A second source of Lenten joy is the knowledge that Jesus prevailed over Satan’s temptations. The Father sent his angels to guard Jesus in every way (see Psalm 9:11). Yet, we might be thinking, “Of course, Jesus defeated Satan. He’s the Son of God!” But let’s not forget Jesus also shares our humanity and it was against Jesus’ humanity that Satan’s temptations were directed. The message of Lent is not that we have to prevail over temptations by our own strength, by engaging in stringent penitential practices. No, the message of Lent is that if we open our hearts to the Lord we too will share in his victory over temptation, sin, and even death. St. Peter said as much in today’s second reading: “Christ suffered for sins once, the righteous for the sake of the unrighteous, that he might lead you to God…” (1 Peter 3:18). So in Lent we confess our sins, we pray, we fast, we serve the needs of the poor not to earn our salvation but rather to tap into Jesus’ victory over sin, confident that he will send his angels to minister to us when we are tempted to be conformed to the world instead of being re-formed in his image.

But we protest:

If Jesus really wanted to make us happy wouldn’t he have abolished temptation? Wouldn’t it be better to live in a world without temptation? It might seem so, especially if the world were our final destination. Scripture, however, tells us that God permits us to be tested not because he doesn’t love but because he does love us. When we struggle with temptation, we come to realize that our greatness, our dignity, and our joy do not lie in our strength, but rather in our reliance upon the Lord, our openness to his love. And in his love, he gives us the strength each day to fulfill our baptismal promises, when we pledged ‘to renounce Satan and all his works’. In fact, it is by relying on the strength of the Lord’s love, not our own, that we grow stronger, that the virtues begin to grow and develop within us.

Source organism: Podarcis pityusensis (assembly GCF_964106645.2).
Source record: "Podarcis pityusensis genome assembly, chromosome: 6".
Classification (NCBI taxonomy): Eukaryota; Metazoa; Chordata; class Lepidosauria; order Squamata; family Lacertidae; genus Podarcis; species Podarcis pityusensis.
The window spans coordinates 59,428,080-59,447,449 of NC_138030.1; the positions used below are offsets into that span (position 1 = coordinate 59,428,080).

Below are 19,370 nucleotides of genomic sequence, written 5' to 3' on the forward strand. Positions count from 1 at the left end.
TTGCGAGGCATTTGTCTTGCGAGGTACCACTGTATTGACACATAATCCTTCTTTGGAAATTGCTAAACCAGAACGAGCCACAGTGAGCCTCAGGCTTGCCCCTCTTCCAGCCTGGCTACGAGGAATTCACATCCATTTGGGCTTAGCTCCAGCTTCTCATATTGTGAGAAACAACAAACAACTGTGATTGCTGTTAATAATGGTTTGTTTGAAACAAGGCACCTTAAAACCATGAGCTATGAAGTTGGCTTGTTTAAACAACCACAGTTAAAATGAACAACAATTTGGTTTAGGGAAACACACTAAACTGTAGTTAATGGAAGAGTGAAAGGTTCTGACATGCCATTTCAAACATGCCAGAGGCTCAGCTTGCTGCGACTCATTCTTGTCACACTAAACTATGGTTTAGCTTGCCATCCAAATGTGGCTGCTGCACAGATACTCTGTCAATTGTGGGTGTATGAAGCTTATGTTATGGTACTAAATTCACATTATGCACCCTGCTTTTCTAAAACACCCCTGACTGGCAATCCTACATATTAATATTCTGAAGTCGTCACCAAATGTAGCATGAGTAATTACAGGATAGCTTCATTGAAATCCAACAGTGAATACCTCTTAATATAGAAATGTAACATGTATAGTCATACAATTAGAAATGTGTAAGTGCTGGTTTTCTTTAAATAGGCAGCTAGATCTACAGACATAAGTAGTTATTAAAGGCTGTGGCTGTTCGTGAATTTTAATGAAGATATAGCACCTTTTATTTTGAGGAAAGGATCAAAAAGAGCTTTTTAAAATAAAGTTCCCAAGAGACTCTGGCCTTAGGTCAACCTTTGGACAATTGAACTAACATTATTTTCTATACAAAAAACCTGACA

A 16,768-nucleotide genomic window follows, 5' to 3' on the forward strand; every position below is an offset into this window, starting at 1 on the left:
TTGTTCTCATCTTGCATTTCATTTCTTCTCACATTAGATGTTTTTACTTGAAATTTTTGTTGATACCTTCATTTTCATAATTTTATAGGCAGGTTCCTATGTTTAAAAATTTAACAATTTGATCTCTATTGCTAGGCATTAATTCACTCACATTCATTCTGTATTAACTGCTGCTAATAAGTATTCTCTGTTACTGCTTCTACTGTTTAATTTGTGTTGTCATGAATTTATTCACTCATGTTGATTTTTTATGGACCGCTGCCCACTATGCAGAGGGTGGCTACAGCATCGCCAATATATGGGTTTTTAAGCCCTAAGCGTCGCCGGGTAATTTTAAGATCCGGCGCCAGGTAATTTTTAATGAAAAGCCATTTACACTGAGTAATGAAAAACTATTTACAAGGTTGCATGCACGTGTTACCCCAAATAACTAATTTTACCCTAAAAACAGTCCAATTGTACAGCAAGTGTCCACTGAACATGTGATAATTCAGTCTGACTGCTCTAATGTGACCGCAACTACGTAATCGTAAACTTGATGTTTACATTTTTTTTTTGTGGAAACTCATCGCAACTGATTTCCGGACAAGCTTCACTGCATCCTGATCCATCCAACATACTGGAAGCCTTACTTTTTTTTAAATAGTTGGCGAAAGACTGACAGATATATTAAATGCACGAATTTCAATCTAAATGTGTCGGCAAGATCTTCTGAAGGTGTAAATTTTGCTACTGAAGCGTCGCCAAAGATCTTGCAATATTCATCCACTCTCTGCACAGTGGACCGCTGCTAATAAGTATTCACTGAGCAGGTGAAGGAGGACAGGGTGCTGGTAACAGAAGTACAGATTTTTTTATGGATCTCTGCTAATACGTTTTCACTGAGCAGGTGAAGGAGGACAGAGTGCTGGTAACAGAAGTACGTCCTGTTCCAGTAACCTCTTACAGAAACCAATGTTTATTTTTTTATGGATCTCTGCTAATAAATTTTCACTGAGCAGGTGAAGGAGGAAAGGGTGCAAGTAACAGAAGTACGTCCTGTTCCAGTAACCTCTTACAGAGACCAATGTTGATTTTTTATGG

So my plea with you this afternoon is simple: give Lent a chance.

Let’s not disregard these forty days of Lent as a time of gloom and doom but rather as a time to make a new beginning in our spiritual journey, a new beginning in our relationship with Jesus, a new freedom from the sins that bring us so much unhappiness, and new and more generous openness to serving the needs of those around us, especially the poor and the vulnerable. In this way, when Lent has its course, we will be prepared to share more fully in that newness of life that Christ won for us by his death and resurrection.

May God bless us and keep us always in His love.

Archbishop William E. Lori

Archbishop William E. Lori

Archbishop William E. Lori was installed as the 16th Archbishop of Baltimore May 16, 2012.

Prior to his appointment to Baltimore, Archbishop Lori served as Bishop of the Diocese of Bridgeport, Conn., from 2001 to 2012 and as Auxiliary Bishop of the Archdiocese of Washington from 1995 to 2001.

A native of Louisville, Ky., Archbishop Lori holds a bachelor's degree from the Seminary of St. Pius X in Erlanger, Ky., a master's degree from Mount St. Mary's Seminary in Emmitsburg and a doctorate in sacred theology from The Catholic University of America. He was ordained to the priesthood for the Archdiocese of Washington in 1977.

In addition to his responsibilities in the Archdiocese of Baltimore, Archbishop Lori serves as Supreme Chaplain of the Knights of Columbus and is the former chairman of the U.S. Conference of Catholic Bishops' Ad Hoc Committee for Religious Liberty.